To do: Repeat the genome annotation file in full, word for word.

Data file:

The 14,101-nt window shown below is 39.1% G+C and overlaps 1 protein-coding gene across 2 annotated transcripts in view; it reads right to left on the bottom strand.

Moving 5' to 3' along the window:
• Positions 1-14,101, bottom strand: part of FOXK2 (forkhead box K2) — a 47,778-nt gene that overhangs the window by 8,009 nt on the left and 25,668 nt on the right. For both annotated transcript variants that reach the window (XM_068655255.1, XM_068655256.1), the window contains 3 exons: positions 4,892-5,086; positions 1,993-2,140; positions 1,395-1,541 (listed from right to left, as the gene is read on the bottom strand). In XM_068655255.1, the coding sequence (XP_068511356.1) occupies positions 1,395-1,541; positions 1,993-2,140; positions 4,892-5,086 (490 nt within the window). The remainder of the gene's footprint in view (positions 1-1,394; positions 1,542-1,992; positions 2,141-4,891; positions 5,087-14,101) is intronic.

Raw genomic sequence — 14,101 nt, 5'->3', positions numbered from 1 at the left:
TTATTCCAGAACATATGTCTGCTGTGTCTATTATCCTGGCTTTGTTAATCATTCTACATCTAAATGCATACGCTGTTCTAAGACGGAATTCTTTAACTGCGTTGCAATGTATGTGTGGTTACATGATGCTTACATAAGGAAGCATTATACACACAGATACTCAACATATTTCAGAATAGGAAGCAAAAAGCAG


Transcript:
The 14,101-nt window shown below is 39.1% G+C and overlaps 1 protein-coding gene across 2 annotated transcripts in view; it reads right to left on the bottom strand.

Moving 5' to 3' along the window:
• Positions 1-14,101, bottom strand: part of FOXK2 (forkhead box K2) — a 47,778-nt gene that overhangs the window by 8,009 nt on the left and 25,668 nt on the right. For both annotated transcript variants that reach the window (XM_068655255.1, XM_068655256.1), the window contains 3 exons: positions 4,892-5,086; positions 1,993-2,140; positions 1,395-1,541 (listed from right to left, as the gene is read on the bottom strand). In XM_068655255.1, the coding sequence (XP_068511356.1) occupies positions 1,395-1,541; positions 1,993-2,140; positions 4,892-5,086 (490 nt within the window). The remainder of the gene's footprint in view (positions 1-1,394; positions 1,542-1,992; positions 2,141-4,891; positions 5,087-14,101) is intronic.

Raw genomic sequence — 14,101 nt, 5'->3', positions numbered from 1 at the left:
TTATTCCAGAACATATGTCTGCTGTGTCTATTATCCTGGCTTTGTTAATCATTCTACATCTAAATGCATACGCTGTTCTAAGACGGAATTCTTTAACTGCGTTGCAATGTATGTGTGGTTACATGATGCTTACATAAGGAAGCATTATACACACAGATACTCAACATATTTCAGAATAGGAAGCAAAAAGCAG